Cover: Seven Ethics Against Capitalism by Oli Mould

Seven Ethics Against Capitalism sharply reveals the multiple crises being generated by the capitalist mode of production – from climate breakdown, to inequality, to the erosion of democracy – and how impossible it would be to fix any of these problems without a radical transformation in the way we organize society. Mould convincingly argues that values such as solidarity, stewardship and radical love must be at the heart of this new vision for the world, as well as the movements aiming to bring it into being.’

Grace Blakeley, author of Stolen: How to Save the World from Financialisation

‘In times when everything from nature to desire is being privatized, to shift our attention towards planetary commons is an essential ethical duty. Oli Mould’s timely Seven Ethics Against Capitalism is an urgent and passionate call not only to deeply rethink our dire present but to create the conditions for our common future beyond capitalism.’

Srećko Horvat, author of After the Apocalypse

‘A conceptual toolkit and survival guide for outliving capitalism. Through an original, compelling and readable account of the commons, Mould distils a set of ethical dispositions for building a more convivial and democratic future.’

David Madden, London School of Economics and Political Science

Seven Ethics Against Capitalism

Towards a Planetary Commons

Oli Mould



It is with a certain amount of trepidation that I attempt to ‘acknowledge’ all the people that have written this book with me. Indeed, if you are reading this afterwards, it is clear that having my name on the front cover sits rather uncomfortably with the goals of the book – for there are so many other people and things whose agency flows through and over the pages.

The first group of people I need to mention are my wonderful colleagues at Royal Holloway and beyond in the wider academic world. The university sector in the UK is under attack by capitalist forces, and it is only the camaraderie and solidarity between the staff that seem to be stopping these forces from destroying it completely. My corridor neighbour Innes Keighren has always been a sounding board and I have lost count of the number of times his office has become a group therapy gathering. Others from Royal Holloway Towers and beyond, including Alasdair Pinkerton, Sofie Narbed, Phil Brown, Mike Dolton, Katie Willis, Simon Springer, Katherine Brickell, Max Haiven, Mel Nowicki, Ella Harris, Cecilie Sachs Olsen, Thomas Dekeyser, Sasha Englemann, Phil Crang, Pete Adey and Rachael Squire, have all been there to bounce ideas off and listen to me rant. And my PhD cohort – Emily, Ed, Megan, Rhys, Jack, Angela and Will – you are all absolute saints to be supervised by me and having to listen to my incoherent yet constant ramblings. As it turns out, though, some of these have informed the thinking in these chapters after your sage advice. I must also acknowledge those on the picket line during the UCU strikes of 2019 and 2020, Dan Elphink in particular; his folk guitar and protest songs were so warming it was easy to forget the sub-zero temperatures in the air around us and in the corridors of power. And then there are my brilliant students, without whom many of the thoughts that contribute to this book would have remained unsaid.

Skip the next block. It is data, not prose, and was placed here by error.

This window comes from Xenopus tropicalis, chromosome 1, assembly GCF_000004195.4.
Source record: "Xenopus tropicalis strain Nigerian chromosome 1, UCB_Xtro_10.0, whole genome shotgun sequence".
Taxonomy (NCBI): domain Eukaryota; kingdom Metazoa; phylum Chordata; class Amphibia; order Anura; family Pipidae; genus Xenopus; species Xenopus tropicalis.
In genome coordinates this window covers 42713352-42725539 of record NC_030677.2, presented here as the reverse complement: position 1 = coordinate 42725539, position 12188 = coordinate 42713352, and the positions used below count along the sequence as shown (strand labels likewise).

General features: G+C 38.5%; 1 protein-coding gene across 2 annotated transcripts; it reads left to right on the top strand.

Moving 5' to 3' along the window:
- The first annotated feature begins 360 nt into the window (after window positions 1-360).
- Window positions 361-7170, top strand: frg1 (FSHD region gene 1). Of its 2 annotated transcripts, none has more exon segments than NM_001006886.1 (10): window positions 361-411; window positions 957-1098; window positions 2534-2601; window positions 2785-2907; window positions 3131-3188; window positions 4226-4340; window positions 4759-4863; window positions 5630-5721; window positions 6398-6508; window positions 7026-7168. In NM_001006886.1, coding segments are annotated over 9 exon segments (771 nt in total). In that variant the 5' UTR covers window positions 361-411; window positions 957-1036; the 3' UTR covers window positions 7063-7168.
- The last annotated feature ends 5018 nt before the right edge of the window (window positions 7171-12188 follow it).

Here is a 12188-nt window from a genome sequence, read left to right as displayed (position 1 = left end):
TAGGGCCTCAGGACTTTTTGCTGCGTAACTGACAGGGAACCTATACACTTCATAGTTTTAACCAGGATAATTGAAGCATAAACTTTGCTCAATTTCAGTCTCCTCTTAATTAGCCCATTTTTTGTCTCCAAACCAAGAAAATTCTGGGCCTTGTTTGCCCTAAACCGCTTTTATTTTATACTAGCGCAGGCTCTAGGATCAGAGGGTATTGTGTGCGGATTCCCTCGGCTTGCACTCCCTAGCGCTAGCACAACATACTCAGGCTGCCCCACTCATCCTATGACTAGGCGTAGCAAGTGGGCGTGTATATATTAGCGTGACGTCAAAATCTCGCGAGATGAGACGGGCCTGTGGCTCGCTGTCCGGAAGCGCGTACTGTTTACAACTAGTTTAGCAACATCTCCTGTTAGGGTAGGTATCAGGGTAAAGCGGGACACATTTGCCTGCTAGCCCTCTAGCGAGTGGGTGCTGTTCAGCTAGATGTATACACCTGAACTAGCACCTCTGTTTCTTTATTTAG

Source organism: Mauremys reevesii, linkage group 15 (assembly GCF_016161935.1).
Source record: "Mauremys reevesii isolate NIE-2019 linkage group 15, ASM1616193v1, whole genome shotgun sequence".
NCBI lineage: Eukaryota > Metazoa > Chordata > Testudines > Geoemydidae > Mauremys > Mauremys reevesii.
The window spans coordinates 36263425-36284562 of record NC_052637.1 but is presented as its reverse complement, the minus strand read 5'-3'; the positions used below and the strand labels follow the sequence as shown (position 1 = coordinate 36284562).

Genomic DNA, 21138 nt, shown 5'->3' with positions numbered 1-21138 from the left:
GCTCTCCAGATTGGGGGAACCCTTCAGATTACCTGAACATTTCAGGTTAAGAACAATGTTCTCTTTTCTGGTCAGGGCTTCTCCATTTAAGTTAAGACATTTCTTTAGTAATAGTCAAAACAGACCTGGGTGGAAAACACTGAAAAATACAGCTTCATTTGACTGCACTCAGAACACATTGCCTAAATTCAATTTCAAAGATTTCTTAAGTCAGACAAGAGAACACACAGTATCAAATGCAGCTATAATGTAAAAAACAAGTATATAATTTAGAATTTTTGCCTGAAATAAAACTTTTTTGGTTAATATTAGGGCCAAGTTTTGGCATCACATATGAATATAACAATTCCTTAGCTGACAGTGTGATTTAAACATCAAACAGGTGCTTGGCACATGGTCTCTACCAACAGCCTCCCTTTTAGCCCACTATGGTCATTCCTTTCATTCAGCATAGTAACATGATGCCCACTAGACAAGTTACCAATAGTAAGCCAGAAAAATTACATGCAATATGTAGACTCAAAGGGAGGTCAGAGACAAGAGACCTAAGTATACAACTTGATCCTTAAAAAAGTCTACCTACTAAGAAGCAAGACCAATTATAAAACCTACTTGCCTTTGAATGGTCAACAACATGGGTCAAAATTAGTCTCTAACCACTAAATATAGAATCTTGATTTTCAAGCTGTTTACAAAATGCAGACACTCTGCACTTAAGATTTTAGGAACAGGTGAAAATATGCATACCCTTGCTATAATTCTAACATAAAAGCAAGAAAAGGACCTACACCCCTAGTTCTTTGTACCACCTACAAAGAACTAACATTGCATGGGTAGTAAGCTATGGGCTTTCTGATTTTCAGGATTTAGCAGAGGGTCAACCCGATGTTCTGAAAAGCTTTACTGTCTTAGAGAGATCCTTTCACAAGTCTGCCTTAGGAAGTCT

I must also thank the editor of this book, Jonathan Skerrett, who has was bold enough to take a punt on the book, and has guided it through choppy waters and some even choppier reviews. He has been immense throughout and I wholeheartedly thank him for all his hard work. I am also extremely grateful to the anonymous reviewers who offered comradely and critically constructive advice on the theories of this book; indeed some of the ethics have changed in response to their soaring intellects and so whoever you are, you are co-authors.

I also want to acknowledge my dear friend and pastor Mark Woodward. His sermons on the radical love of our saviour Jesus Christ have been inspirational to me, and he has always been there to listen to my sometimes wacky but always passionately argued (!) theological contortions. His work is particularly evident in the Ethic of love, so thank you, Mark; keep on keeping on! Also Will Lowries, John Wills and Jonny Hopper, you have all been inspirations in my spiritual outlook on life, and will no doubt recognize many conversations we’ve had in the pages of this book. There is also the not-so-insignificant matter of thanking Nihal Arthanayake, Mark and Neil Pearce and Sam Fender – they’ll know why and just how much it meant at the time and what it still means now.

But it is to my all-female family that I owe my greatest debt. My mother is always there to support, pray and look out for me (and occasionally point out my grammatical errors on Twitter). My incandescent wife Sarah, a front-line general practitioner, is an inspiration to me. In her dedication and selfless loving compassion for everyone she meets, she is a personification of the kind of social world I want to see flourish. She is a beautiful healer of broken bodies, hearts, souls and minds; I owe her everything. And my children Penny and Jessica have radically shifted my worldview for the better and continue to be an inspiration in everything I do. I love you all with everything I am (even the latest addition, Ginger the hyperactive dog).

Finally, I want to dedicate this book to my late father, Graham, who died of mesothelioma while I was writing this book. He was a devoted father and brilliantly patient man, who supported me (and my two brothers) in whatever it was we wanted to do with love, compassion and an unshakable faith. Even though he had lived a full life, he was still taken from this world far too soon and has left a gaping wound in the lives of those who were lucky enough to call him a friend. He is the reason for me being me; I cannot thank or love him enough.